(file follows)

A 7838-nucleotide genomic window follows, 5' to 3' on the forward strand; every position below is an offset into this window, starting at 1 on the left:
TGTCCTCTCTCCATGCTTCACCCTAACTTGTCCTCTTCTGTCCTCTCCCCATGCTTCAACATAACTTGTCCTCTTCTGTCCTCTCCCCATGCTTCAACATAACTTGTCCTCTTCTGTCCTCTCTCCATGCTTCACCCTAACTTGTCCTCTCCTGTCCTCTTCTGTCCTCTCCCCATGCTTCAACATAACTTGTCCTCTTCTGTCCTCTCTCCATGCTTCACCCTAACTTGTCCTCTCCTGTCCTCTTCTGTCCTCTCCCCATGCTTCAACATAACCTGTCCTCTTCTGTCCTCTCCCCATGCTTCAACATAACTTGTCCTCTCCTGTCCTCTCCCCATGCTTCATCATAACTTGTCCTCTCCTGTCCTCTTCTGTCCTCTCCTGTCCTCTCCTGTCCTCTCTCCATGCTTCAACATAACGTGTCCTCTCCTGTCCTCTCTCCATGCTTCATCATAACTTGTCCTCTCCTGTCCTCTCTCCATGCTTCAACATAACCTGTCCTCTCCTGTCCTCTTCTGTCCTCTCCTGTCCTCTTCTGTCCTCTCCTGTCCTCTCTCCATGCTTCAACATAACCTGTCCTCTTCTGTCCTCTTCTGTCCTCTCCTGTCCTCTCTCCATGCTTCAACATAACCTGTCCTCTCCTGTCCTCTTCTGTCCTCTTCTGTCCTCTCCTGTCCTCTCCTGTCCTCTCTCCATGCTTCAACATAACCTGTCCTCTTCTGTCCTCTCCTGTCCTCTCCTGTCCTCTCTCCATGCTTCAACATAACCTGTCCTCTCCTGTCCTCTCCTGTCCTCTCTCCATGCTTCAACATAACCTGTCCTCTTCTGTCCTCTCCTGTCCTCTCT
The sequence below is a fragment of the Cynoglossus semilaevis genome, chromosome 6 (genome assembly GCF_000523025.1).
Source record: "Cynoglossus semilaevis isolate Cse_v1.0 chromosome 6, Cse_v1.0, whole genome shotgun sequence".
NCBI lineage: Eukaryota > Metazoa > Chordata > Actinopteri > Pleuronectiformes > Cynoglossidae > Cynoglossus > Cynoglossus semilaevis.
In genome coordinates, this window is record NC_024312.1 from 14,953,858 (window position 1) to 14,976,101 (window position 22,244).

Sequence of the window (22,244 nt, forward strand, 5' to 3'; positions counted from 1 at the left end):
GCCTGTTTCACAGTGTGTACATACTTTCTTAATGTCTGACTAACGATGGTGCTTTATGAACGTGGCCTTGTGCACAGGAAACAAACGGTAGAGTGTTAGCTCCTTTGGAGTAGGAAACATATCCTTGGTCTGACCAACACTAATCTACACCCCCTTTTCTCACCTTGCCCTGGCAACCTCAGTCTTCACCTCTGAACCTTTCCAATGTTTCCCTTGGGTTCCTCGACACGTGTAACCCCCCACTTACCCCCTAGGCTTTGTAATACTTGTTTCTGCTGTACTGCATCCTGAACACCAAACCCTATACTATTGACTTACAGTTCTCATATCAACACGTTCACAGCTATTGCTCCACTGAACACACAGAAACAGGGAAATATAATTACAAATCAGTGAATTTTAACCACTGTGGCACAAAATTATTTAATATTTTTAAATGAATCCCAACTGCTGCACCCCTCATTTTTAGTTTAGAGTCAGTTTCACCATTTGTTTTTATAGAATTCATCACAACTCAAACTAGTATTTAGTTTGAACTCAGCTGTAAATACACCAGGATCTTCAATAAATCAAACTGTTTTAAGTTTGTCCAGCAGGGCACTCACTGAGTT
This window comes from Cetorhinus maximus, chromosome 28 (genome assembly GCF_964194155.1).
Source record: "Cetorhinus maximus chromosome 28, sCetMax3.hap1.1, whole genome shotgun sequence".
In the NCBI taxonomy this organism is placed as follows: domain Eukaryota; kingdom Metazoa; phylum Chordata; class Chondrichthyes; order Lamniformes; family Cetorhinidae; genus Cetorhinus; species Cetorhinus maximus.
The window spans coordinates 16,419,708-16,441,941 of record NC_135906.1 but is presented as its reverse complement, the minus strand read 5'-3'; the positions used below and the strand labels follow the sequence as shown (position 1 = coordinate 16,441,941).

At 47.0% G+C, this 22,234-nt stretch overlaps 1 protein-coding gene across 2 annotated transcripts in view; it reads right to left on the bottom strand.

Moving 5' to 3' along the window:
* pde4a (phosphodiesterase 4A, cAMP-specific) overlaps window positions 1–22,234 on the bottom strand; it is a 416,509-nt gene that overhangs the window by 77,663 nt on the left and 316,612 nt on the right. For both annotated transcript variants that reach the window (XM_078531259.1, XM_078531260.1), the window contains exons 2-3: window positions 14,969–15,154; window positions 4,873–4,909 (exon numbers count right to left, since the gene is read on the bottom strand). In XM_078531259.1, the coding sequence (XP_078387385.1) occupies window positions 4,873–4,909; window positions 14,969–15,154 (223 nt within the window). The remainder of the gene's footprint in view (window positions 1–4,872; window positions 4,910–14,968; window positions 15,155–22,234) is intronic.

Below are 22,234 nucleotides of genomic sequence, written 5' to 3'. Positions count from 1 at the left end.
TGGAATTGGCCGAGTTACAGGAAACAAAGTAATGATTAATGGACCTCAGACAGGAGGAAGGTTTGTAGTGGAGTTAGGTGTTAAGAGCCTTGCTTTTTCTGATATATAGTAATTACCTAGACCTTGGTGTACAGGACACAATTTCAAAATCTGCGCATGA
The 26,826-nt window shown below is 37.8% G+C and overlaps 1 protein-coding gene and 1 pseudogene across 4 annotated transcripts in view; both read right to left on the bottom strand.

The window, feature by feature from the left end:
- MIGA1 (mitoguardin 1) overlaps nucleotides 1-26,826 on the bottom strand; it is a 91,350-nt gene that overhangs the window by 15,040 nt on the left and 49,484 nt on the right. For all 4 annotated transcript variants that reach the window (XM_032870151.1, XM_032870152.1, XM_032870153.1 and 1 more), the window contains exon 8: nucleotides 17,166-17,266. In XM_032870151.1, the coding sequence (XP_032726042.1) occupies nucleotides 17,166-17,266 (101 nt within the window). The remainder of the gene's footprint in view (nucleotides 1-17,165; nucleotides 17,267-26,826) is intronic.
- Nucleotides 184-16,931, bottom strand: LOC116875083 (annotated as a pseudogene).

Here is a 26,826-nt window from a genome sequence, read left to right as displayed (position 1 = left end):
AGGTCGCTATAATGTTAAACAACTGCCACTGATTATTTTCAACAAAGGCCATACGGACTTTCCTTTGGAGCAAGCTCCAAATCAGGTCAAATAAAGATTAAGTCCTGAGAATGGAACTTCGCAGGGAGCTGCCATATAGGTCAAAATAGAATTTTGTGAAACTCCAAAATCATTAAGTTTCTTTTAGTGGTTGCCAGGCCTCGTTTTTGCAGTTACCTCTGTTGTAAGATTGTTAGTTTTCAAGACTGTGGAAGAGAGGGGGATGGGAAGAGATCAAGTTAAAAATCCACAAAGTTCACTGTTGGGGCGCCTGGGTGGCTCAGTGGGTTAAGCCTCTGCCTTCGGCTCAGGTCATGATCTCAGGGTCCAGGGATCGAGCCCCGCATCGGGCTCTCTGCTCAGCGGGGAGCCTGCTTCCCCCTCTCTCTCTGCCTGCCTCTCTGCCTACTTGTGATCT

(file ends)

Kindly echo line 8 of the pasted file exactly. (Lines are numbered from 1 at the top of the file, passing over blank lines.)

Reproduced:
GCCTGTTTCACAGTGTGTACATACTTTCTTAATGTCTGACTAACGATGGTGCTTTATGAACGTGGCCTTGTGCACAGGAAACAAACGGTAGAGTGTTAGCTCCTTTGGAGTAGGAAACATATCCTTGGTCTGACCAACACTAATCTACACCCCCTTTTCTCACCTTGCCCTGGCAACCTCAGTCTTCACCTCTGAACCTTTCCAATGTTTCCCTTGGGTTCCTCGACACGTGTAACCCCCCACTTACCCCCTAGGCTTTGTAATACTTGTTTCTGCTGTACTGCATCCTGAACACCAAACCCTATACTATTGACTTACAGTTCTCATATCAACACGTTCACAGCTATTGCTCCACTGAACACACAGAAACAGGGAAATATAATTACAAATCAGTGAATTTTAACCACTGTGGCACAAAATTATTTAATATTTTTAAATGAATCCCAACTGCTGCACCCCTCATTTTTAGTTTAGAGTCAGTTTCACCATTTGTTTTTATAGAATTCATCACAACTCAAACTAGTATTTAGTTTGAACTCAGCTGTAAATACACCAGGATCTTCAATAAATCAAACTGTTTTAAGTTTGTCCAGCAGGGCACTCACTGAGTT